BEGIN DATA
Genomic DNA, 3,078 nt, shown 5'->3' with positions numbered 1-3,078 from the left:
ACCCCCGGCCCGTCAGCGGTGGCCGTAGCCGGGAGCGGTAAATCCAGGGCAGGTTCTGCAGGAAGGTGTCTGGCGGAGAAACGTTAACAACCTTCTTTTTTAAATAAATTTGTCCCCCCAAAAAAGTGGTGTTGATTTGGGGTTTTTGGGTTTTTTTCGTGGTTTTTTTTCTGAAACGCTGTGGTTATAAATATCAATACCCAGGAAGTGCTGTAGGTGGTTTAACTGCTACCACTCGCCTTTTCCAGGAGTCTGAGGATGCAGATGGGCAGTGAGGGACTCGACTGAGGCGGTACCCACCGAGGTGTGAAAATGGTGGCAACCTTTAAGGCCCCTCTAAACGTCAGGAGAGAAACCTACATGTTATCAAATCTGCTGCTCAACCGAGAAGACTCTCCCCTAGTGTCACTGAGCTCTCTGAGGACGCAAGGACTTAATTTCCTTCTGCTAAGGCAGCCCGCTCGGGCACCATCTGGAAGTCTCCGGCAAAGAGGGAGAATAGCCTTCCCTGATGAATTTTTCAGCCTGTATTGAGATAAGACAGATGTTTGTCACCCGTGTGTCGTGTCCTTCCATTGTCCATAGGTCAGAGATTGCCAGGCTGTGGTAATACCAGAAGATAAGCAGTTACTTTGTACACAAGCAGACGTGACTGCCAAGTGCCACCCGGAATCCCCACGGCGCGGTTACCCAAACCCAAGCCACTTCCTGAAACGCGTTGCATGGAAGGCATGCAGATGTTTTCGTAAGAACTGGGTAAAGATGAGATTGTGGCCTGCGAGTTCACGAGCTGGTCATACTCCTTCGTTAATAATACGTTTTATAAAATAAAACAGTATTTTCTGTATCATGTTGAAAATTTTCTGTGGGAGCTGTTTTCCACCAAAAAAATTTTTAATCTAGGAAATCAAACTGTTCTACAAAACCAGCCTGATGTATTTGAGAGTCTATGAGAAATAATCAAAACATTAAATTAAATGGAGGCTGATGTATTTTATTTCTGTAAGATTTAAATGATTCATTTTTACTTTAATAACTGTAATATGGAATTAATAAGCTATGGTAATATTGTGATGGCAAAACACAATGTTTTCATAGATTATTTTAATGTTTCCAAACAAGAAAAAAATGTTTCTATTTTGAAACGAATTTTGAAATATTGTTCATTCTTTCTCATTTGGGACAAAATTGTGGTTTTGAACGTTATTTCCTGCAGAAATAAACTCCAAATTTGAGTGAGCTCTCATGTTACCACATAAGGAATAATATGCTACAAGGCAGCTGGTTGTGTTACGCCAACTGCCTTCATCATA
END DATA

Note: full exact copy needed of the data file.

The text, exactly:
Genomic DNA, 3,078 nt, shown 5'->3' with positions numbered 1-3,078 from the left:
ACCCCCGGCCCGTCAGCGGTGGCCGTAGCCGGGAGCGGTAAATCCAGGGCAGGTTCTGCAGGAAGGTGTCTGGCGGAGAAACGTTAACAACCTTCTTTTTTAAATAAATTTGTCCCCCCAAAAAAGTGGTGTTGATTTGGGGTTTTTGGGTTTTTTTCGTGGTTTTTTTTCTGAAACGCTGTGGTTATAAATATCAATACCCAGGAAGTGCTGTAGGTGGTTTAACTGCTACCACTCGCCTTTTCCAGGAGTCTGAGGATGCAGATGGGCAGTGAGGGACTCGACTGAGGCGGTACCCACCGAGGTGTGAAAATGGTGGCAACCTTTAAGGCCCCTCTAAACGTCAGGAGAGAAACCTACATGTTATCAAATCTGCTGCTCAACCGAGAAGACTCTCCCCTAGTGTCACTGAGCTCTCTGAGGACGCAAGGACTTAATTTCCTTCTGCTAAGGCAGCCCGCTCGGGCACCATCTGGAAGTCTCCGGCAAAGAGGGAGAATAGCCTTCCCTGATGAATTTTTCAGCCTGTATTGAGATAAGACAGATGTTTGTCACCCGTGTGTCGTGTCCTTCCATTGTCCATAGGTCAGAGATTGCCAGGCTGTGGTAATACCAGAAGATAAGCAGTTACTTTGTACACAAGCAGACGTGACTGCCAAGTGCCACCCGGAATCCCCACGGCGCGGTTACCCAAACCCAAGCCACTTCCTGAAACGCGTTGCATGGAAGGCATGCAGATGTTTTCGTAAGAACTGGGTAAAGATGAGATTGTGGCCTGCGAGTTCACGAGCTGGTCATACTCCTTCGTTAATAATACGTTTTATAAAATAAAACAGTATTTTCTGTATCATGTTGAAAATTTTCTGTGGGAGCTGTTTTCCACCAAAAAAATTTTTAATCTAGGAAATCAAACTGTTCTACAAAACCAGCCTGATGTATTTGAGAGTCTATGAGAAATAATCAAAACATTAAATTAAATGGAGGCTGATGTATTTTATTTCTGTAAGATTTAAATGATTCATTTTTACTTTAATAACTGTAATATGGAATTAATAAGCTATGGTAATATTGTGATGGCAAAACACAATGTTTTCATAGATTATTTTAATGTTTCCAAACAAGAAAAAAATGTTTCTATTTTGAAACGAATTTTGAAATATTGTTCATTCTTTCTCATTTGGGACAAAATTGTGGTTTTGAACGTTATTTCCTGCAGAAATAAACTCCAAATTTGAGTGAGCTCTCATGTTACCACATAAGGAATAATATGCTACAAGGCAGCTGGTTGTGTTACGCCAACTGCCTTCATCATA